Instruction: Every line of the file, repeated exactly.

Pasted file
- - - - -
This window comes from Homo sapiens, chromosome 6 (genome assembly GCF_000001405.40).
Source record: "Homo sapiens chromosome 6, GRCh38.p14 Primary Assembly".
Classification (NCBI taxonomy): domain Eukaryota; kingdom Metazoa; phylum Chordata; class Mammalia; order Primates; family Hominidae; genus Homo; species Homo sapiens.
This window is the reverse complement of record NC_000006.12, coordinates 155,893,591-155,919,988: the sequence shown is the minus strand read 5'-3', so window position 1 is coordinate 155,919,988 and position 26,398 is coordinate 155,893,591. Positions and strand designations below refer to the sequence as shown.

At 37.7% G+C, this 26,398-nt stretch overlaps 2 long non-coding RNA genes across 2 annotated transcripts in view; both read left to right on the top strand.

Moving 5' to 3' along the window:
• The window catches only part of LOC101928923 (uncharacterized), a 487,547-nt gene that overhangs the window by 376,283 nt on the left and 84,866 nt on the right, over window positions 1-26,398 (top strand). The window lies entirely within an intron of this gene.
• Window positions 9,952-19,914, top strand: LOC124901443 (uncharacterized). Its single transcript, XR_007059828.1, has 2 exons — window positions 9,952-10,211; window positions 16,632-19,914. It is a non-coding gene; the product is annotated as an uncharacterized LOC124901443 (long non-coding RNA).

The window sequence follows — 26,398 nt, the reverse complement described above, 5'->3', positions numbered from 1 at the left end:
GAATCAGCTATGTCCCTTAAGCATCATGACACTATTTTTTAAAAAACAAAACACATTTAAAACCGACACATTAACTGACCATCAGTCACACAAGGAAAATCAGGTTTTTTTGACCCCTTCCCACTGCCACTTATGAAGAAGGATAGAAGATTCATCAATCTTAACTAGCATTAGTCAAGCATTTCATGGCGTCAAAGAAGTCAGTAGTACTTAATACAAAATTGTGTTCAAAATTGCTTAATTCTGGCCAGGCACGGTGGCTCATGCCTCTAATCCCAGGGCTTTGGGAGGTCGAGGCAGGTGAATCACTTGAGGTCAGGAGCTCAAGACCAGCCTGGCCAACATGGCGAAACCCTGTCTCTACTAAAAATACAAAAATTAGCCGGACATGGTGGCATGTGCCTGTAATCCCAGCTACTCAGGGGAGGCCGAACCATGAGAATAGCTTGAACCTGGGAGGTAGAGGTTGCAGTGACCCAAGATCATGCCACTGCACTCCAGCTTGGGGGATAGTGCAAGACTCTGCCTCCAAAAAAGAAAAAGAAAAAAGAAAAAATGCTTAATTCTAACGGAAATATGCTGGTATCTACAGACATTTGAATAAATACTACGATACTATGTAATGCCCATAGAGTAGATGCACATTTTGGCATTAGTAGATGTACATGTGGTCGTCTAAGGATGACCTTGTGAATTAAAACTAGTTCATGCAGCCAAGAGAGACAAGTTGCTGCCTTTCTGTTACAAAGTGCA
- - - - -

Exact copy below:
This window comes from Homo sapiens, chromosome 6 (genome assembly GCF_000001405.40).
Source record: "Homo sapiens chromosome 6, GRCh38.p14 Primary Assembly".
Classification (NCBI taxonomy): domain Eukaryota; kingdom Metazoa; phylum Chordata; class Mammalia; order Primates; family Hominidae; genus Homo; species Homo sapiens.
This window is the reverse complement of record NC_000006.12, coordinates 155,893,591-155,919,988: the sequence shown is the minus strand read 5'-3', so window position 1 is coordinate 155,919,988 and position 26,398 is coordinate 155,893,591. Positions and strand designations below refer to the sequence as shown.

At 37.7% G+C, this 26,398-nt stretch overlaps 2 long non-coding RNA genes across 2 annotated transcripts in view; both read left to right on the top strand.

Moving 5' to 3' along the window:
• The window catches only part of LOC101928923 (uncharacterized), a 487,547-nt gene that overhangs the window by 376,283 nt on the left and 84,866 nt on the right, over window positions 1-26,398 (top strand). The window lies entirely within an intron of this gene.
• Window positions 9,952-19,914, top strand: LOC124901443 (uncharacterized). Its single transcript, XR_007059828.1, has 2 exons — window positions 9,952-10,211; window positions 16,632-19,914. It is a non-coding gene; the product is annotated as an uncharacterized LOC124901443 (long non-coding RNA).

The window sequence follows — 26,398 nt, the reverse complement described above, 5'->3', positions numbered from 1 at the left end:
GAATCAGCTATGTCCCTTAAGCATCATGACACTATTTTTTAAAAAACAAAACACATTTAAAACCGACACATTAACTGACCATCAGTCACACAAGGAAAATCAGGTTTTTTTGACCCCTTCCCACTGCCACTTATGAAGAAGGATAGAAGATTCATCAATCTTAACTAGCATTAGTCAAGCATTTCATGGCGTCAAAGAAGTCAGTAGTACTTAATACAAAATTGTGTTCAAAATTGCTTAATTCTGGCCAGGCACGGTGGCTCATGCCTCTAATCCCAGGGCTTTGGGAGGTCGAGGCAGGTGAATCACTTGAGGTCAGGAGCTCAAGACCAGCCTGGCCAACATGGCGAAACCCTGTCTCTACTAAAAATACAAAAATTAGCCGGACATGGTGGCATGTGCCTGTAATCCCAGCTACTCAGGGGAGGCCGAACCATGAGAATAGCTTGAACCTGGGAGGTAGAGGTTGCAGTGACCCAAGATCATGCCACTGCACTCCAGCTTGGGGGATAGTGCAAGACTCTGCCTCCAAAAAAGAAAAAGAAAAAAGAAAAAATGCTTAATTCTAACGGAAATATGCTGGTATCTACAGACATTTGAATAAATACTACGATACTATGTAATGCCCATAGAGTAGATGCACATTTTGGCATTAGTAGATGTACATGTGGTCGTCTAAGGATGACCTTGTGAATTAAAACTAGTTCATGCAGCCAAGAGAGACAAGTTGCTGCCTTTCTGTTACAAAGTGCA